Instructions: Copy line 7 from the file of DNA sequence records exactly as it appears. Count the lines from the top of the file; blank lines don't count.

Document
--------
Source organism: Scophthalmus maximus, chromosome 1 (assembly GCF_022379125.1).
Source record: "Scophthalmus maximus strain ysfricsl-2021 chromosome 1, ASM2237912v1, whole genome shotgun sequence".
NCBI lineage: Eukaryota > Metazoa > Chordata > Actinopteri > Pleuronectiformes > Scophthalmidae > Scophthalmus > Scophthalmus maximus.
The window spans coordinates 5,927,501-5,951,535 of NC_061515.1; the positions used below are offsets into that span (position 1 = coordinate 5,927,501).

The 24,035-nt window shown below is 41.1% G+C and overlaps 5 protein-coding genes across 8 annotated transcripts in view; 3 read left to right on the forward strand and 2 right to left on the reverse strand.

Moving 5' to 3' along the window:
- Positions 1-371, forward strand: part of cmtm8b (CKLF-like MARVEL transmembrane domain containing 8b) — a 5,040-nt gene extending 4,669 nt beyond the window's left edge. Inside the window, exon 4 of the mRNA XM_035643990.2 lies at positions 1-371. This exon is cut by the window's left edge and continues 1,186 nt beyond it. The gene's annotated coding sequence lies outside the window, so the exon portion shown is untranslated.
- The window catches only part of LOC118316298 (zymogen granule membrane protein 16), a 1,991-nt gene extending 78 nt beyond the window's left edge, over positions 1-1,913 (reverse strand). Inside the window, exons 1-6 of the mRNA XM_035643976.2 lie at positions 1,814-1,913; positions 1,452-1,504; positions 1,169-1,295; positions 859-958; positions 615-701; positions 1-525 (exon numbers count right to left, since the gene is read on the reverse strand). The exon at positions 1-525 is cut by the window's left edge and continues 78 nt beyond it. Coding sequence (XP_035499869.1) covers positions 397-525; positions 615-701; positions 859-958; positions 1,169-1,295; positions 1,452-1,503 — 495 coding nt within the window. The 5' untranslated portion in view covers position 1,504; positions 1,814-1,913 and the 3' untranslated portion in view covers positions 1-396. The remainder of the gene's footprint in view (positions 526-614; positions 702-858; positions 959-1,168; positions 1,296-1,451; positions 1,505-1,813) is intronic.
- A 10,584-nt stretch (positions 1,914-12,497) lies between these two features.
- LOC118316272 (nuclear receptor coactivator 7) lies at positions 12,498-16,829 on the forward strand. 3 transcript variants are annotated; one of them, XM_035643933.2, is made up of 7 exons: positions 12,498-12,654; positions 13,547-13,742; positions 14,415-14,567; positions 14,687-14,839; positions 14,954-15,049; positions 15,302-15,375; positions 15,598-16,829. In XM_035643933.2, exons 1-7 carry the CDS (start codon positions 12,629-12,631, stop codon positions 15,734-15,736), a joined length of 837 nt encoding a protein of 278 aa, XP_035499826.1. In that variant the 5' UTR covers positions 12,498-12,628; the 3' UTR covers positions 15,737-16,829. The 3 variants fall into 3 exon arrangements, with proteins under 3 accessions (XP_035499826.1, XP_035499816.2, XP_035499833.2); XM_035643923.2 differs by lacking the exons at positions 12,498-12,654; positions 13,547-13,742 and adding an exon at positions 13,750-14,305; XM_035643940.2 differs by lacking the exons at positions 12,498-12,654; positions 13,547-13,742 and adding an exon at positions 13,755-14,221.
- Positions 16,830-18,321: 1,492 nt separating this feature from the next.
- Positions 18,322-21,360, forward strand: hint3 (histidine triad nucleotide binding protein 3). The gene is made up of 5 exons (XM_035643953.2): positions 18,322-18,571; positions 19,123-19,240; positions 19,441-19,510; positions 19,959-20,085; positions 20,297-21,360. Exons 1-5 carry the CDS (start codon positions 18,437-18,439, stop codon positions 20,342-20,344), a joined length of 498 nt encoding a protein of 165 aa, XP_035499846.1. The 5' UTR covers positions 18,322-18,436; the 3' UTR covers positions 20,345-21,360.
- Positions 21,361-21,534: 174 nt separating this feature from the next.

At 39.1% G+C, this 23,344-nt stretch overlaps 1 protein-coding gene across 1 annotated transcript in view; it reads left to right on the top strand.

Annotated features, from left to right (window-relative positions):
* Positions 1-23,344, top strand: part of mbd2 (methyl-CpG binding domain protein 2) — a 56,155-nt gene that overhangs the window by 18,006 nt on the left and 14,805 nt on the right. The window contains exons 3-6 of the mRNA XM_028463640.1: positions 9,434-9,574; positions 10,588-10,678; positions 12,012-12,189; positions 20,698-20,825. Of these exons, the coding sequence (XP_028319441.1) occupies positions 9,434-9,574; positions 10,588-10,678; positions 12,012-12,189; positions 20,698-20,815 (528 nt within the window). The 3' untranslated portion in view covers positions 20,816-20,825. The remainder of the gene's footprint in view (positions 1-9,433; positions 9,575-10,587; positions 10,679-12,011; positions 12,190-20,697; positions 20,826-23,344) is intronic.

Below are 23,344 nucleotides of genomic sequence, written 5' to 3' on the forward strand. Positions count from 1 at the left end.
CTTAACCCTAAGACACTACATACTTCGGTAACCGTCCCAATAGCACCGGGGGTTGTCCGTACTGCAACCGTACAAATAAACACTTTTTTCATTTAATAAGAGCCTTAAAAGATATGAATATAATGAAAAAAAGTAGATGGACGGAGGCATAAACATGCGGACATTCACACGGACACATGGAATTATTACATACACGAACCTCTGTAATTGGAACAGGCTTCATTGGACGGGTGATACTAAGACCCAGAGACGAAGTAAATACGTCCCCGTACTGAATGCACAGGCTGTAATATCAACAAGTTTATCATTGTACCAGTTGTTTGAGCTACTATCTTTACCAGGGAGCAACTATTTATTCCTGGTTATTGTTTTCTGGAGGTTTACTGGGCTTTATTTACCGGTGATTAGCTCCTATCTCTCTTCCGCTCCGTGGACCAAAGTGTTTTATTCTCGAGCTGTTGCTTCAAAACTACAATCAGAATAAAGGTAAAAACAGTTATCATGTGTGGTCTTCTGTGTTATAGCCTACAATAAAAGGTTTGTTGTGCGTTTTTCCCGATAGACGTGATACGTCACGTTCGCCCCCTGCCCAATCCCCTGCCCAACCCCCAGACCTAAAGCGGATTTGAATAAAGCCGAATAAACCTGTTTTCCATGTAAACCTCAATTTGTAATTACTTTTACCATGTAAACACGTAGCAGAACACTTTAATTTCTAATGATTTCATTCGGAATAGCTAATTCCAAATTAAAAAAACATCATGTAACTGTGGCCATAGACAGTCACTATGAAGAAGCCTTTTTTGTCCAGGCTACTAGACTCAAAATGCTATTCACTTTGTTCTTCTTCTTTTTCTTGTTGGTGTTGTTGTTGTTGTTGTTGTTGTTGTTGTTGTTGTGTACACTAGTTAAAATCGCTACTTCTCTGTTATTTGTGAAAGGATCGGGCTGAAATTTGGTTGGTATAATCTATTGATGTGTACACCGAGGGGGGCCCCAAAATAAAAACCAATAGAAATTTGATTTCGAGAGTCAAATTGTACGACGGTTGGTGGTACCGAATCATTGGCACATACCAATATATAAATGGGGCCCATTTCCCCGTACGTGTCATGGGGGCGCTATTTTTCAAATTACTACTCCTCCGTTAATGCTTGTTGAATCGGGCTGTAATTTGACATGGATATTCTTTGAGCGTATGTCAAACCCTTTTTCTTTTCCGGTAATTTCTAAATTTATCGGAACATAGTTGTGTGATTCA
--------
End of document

- Positions 1-371, forward strand: part of cmtm8b (CKLF-like MARVEL transmembrane domain containing 8b) — a 5,040-nt gene extending 4,669 nt beyond the window's left edge. Inside the window, exon 4 of the mRNA XM_035643990.2 lies at positions 1-371. This exon is cut by the window's left edge and continues 1,186 nt beyond it. The gene's annotated coding sequence lies outside the window, so the exon portion shown is untranslated.